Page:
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dc.contributor.authorYazici, Yasinen_US
dc.identifier.citationYazici, Y. (2020). Architecture and algorithm development for generative adversarial networks. Doctoral thesis, Nanyang Technological University, Singapore.en_US
dc.description.abstractGenerative Adversarial Networks (GANs) are recently invented generative models which can produce highly realistic samples such as images. In GANs framework, a generator and a discriminator play a game against each other. The discriminator aims to find differences between the data distribution and the generator's distribution, while the generator aims to trick the discriminator. Both players update their own parameters, in an iterative manner, to satisfy their own objective. By playing this game, the generator learns to produce samples that are similar to the ones in the data distribution. Despite the success of GANs, there are various problems with them such as non-convergence (instability) of the objective function, mode drop (not modeling certain parts of the distribution), lack of efficient multi-distribution modeling, and generation quality. In this thesis, we have proposed novel algorithms, architectures and provided theoretical/empirical analysis to mitigate these problems. In the first work of the thesis, we address the question of how to model common and unique aspects of multiple distributions. Finding these aspects can be used for a subsequent task e.g. what can be found in distribution A but not in distribution B? We propose a new GANs design called VennGAN which models multiple distributions effectively and discovers their commonalities and particularities. Each data distribution is modeled with a mixture of multiple generator distributions. The generators are partially shared between the modeling of different data distributions: shared ones capture the commonality of the distributions, while non-shared ones capture unique aspects of them. We thoroughly evaluate our proposed VennGAN and show its effectiveness on various datasets (MNIST, Fashion-MNIST, CIFAR-10, CelebA) and settings with compelling results. Additionally, we illustrate how this method can be used to incorporate external (prior) knowledge to distribution modeling. In the second work, we theoretically and empirically examine two different techniques for parameter averaging in GANs training in order to mitigate non-convergence of the objective function. Moving Average (MA) computes the time-average of the network parameters, whereas Exponential Moving Average (EMA) computes an exponentially discounted sum of the network parameters. Whilst MA is known to lead to convergence in bilinear settings, to the best of our knowledge, we provide the first theoretical analysis in support of EMA. We show that EMA shrinks the cycles around the equilibrium for simple bilinear games and also enhances the stability of general GANs training. We establish experimentally that both techniques are strikingly effective in the general (non-convex-concave) GANs setting as well. Both improve commonly used Inception Score and Frechet Inception Distance on different architectures and for different GANs objectives. We provide comprehensive experimental results across a range of datasets, mixture of Gaussians, CIFAR-10, STL-10, CelebA and ImageNet, to demonstrate its effectiveness. Also, we have applied EMA into image in-painting problem which results in smoother, more realistic images with less artifacts. In the third work, we have studied important questions in GANs literature such as overfitting, mode drop and non-convergence from empirical perspective on high dimensional distributions. Mode drop is phenomenon of leaving out certain modes of the data distribution. Overfitting has important implications for privacy concerns as the generator can faithfully memorize the training samples which might be a private data. While mitigating mode drop and non-convergence leads to good distribution modeling. We have shown that, given enough capacity, when stochasticity is removed from the training (optimization), GANs can overfit, show almost no mode drop and reduce non-convergence rates significantly. These results shed a light on important characteristics of GANs training and dismiss certain beliefs in the current literature such as GANs do not memorize the training set, mode drop and non-convergence are mainly due to theoretical characteristic of GANs objective rather than an optimization issue. In the fourth work, we aim to improve the quality of image generation with GANs by refining the discriminator architecture and its objective. We have proposed a novel GAN architecture \& objective, called Autoregressive GANs (ARGAN), and successfully trained it on CIFAR-10, STL-10, and CelebA datasets. Different from original GANs setting, our method models the latent distribution of real samples to learn feature co-occurrences implicitly. Through efficient factorization, we come up with two version of our model, namely Spatial-wise ARGAN and Channel-wise ARGAN. Further, we have combined our proposed Spatial-wise ARGAN with Patch-GAN to further improve the stability of training and the quality of image generation. Our results show that the proposed model outperforms DCGAN, EBGAN, and WGAN on the same architecture.en_US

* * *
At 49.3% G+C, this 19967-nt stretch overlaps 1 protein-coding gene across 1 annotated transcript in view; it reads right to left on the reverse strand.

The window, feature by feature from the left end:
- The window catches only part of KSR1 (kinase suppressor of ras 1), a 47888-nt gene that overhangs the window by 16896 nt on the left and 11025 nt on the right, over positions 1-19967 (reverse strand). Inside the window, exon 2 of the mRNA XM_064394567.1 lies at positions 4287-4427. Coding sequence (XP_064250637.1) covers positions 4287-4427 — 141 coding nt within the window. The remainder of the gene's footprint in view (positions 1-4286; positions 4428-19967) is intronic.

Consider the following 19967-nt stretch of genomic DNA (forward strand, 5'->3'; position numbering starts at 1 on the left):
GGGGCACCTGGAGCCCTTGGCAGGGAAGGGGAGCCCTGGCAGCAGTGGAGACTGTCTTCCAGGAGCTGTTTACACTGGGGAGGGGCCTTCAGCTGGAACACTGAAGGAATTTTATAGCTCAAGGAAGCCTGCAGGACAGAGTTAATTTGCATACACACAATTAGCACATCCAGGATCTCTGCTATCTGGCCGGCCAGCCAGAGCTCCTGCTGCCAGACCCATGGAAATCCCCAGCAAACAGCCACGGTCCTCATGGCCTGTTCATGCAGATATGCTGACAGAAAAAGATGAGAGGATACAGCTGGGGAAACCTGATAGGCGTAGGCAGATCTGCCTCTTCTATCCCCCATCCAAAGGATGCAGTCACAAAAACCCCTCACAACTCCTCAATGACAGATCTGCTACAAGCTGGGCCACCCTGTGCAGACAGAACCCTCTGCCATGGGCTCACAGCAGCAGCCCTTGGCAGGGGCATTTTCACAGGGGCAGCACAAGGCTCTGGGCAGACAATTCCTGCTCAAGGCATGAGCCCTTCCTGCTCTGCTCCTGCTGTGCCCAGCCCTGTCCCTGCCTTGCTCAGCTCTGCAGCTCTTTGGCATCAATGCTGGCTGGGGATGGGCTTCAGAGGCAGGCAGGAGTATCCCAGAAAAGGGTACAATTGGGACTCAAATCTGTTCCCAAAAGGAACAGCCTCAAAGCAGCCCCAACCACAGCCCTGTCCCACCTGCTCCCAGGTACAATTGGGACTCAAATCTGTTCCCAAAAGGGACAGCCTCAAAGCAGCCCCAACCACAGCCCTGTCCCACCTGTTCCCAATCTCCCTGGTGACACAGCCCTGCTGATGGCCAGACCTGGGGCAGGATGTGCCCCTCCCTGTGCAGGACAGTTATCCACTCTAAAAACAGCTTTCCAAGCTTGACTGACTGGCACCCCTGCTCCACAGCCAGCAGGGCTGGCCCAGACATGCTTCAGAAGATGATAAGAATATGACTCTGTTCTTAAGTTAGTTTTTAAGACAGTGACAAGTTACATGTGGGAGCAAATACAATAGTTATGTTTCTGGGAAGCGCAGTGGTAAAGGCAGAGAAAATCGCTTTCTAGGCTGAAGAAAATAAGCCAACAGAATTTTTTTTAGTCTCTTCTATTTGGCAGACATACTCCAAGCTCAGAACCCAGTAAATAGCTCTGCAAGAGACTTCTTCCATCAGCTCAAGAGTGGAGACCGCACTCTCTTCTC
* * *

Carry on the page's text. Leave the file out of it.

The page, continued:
dc.publisherNanyang Technological Universityen_US
dc.rightsThis work is licensed under a Creative Commons Attribution-NonCommercial 4.0 International License (CC BY-NC 4.0).en_US
dc.subjectEngineering::Computer science and engineering::Computing methodologies::Image processing and computer visionen_US
dc.titleArchitecture and algorithm development for generative adversarial networksen_US
dc.typeThesis-Doctor of Philosophyen_US
dc.contributor.supervisorYap Kim Huien_US
dc.contributor.schoolSchool of Electrical and Electronic Engineeringen_US
dc.description.degreeDoctor of Philosophyen_US
dc.contributor.researchResearch Techno Plazaen_US